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6. FABIO CARDOSO (RANGERS)
Signed on a three year deal for more than £1m, Cardoso and Bruno Alves were supposed to be the centre-back foundation that Pedro Caixinha could build his team around. Alves wasn't exactly great, but he looked like Franco Baresi in comparison to Cardoso; pitched in straight away, he struggled immediately with the physicality of opposing forwards, and so opponents kept targeting him with the biggest and strongest strikers they had. Mostly sidelined by Graeme Murty, injuries forced Rangers to bring on Cardoso as a sub against Celtic recently, and boy did he struggle. There's no sign of him bulking up or getting stuck in, so his future in Scottish football looks rather bleak.


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5. DEIVYDAS MATULEVICIUS (HIBERNIAN)
Given Matulevicius has more than 30 caps for Lithuania, one might have expected him to have more impact at Easter Road. Instead he quickly dropped behind Oli Shaw in the pecking order and couldn't get a game even when Anthony Stokes finally wound up Neil Lennon one time too many. His only first team goal came in a League Cup thumping of Ayr United (one for the 'under 20s' team - he is 29 - in the Challenge Cup does not count) and he was told he was surplus to requirements before the January window even opened. The remainder of his two year deal was ripped up soon after and he has now pitched up in Finland.


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4. RAFAL GRZELAK (HEARTS)
"My good features are that I am a strong player, who likes to tackle, and I prepare myself well for the physical side of the game. But I am also very calm on the ball. "I can play in defence, both in the centre and on the left, and I can also play in the centre of midfield." So said the Pole on arriving at Tynecastle. Well, wherever Hearts put him, he was consistently terrible. And yet, whilst he was signed by Ian Cathro, Craig Levein gave him multiple opportunities to impress as he searched desperately for his best starting eleven. Grzelak also said "I play for the fans. When I hear the noise and cheering from the supporters, it motivates me". He left in January, presumably demotivated.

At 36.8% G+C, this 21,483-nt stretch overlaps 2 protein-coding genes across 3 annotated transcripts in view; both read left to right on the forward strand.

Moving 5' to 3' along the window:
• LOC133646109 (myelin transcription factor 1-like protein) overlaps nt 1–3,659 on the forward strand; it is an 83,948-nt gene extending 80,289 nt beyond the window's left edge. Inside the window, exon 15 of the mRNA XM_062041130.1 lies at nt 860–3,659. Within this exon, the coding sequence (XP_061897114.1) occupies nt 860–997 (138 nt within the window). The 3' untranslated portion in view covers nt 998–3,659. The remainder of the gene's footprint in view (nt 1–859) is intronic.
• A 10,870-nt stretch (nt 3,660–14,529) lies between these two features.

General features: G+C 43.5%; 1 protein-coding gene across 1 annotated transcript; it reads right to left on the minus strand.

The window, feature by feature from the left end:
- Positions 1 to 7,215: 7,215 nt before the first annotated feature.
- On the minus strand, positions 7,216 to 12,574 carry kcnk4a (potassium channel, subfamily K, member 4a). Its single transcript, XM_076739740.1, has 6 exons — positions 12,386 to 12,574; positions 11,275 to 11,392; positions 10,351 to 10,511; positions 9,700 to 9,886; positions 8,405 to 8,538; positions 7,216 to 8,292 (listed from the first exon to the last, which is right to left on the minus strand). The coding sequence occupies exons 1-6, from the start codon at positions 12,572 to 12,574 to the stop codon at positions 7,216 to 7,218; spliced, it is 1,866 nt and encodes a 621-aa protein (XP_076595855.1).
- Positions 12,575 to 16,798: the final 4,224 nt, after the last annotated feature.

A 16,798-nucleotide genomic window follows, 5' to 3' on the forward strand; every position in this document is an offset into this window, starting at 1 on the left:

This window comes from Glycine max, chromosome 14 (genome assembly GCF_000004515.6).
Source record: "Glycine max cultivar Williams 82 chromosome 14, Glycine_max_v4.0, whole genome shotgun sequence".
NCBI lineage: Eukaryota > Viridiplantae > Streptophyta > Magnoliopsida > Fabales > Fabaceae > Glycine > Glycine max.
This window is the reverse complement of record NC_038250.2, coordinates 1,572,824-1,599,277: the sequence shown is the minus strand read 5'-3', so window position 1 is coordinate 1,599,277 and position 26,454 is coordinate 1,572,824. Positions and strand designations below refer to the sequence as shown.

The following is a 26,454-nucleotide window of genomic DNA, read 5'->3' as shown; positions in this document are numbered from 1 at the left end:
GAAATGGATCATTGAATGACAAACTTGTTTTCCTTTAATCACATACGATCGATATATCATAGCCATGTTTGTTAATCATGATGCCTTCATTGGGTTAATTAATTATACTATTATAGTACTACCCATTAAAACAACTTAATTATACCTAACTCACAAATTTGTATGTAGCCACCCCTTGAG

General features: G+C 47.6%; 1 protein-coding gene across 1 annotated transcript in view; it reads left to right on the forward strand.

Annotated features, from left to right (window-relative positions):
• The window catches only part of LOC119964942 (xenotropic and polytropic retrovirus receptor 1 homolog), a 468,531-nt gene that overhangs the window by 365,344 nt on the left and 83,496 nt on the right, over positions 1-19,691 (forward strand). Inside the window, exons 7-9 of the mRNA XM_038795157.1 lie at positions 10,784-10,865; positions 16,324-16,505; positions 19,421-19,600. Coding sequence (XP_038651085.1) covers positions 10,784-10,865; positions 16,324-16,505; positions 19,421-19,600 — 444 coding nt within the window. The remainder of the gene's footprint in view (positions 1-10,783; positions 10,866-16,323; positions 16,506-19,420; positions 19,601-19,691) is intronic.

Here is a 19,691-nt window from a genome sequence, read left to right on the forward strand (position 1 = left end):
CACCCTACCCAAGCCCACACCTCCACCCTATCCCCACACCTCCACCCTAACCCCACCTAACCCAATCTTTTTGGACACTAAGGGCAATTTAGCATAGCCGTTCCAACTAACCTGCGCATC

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3. DALCIO (RANGERS)
The young Portuguese player was brought in on loan from Benfica (actually it was really Benfica B, but that wouldn't have sounded so impressive) in June. The fact that still no-one can agree on what position he plays - some say he's a central midfielder, others a winger - says a lot. He made a start and a sub appearance in the two legs of the Progres Niederkorn debacle, then in September he was an 89th minute sub at Hamilton Accies...his third and final sighting in a Rangers shirt. And yet he's still at Ibrox, occupying the number seven shirt until they can finally get rid of him in the summer.


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2. INIH EFFIONG (ROSS COUNTY)
Let me put it this way: since Inih Effiong was subbed at half-time in his third and final appearance for Ross County, teammate Alex Schalk has scored eight goals. And yet Owen Coyle thought Effiong, signed from Woking, was a better option up front for County's relegation battle - so much so that he convinced the club to pay a fee to get the player signed on an 18 month contract. The team didn't score a single goal whilst the big striker was lumbering around the pitch. He left shortly after Coyle did, having allegedly recording the embarrassing footage of teammate Michael Gardyne performing a rather naughty gesture in the dressing room that ended up on Snapchat and caused a wee bit of a stir on the Black Isle.


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1. EDUARDO HERRERA (RANGERS)
Rangers apparently spent £1.5m on the Mexican international striker, who at least arrived in better shape than compatriot Carlos Pena but managed even less impact. There has been a solitary goal - in Dingwall at the end of a 3-1 win in August - and a grand total of two starts. The sub appearances dried up too - he hasn't got on the pitch since the winter break - as has any hope of a recall from his country for the World Cup. Rangers will be desperate to find a way of ripping up the remaining two years of his contract, or at least to get him away and loan. Oh, and just to wind me up even more, he's another one who the SFA recommended should get an 'Exceptional Talent Visa'. Get. In. The. Bin.


Lawrie Spence has ranted and spouted his ill-informed opinions on Narey's Toepoker since September 2007.  He has a life outside this blog.  Honestly.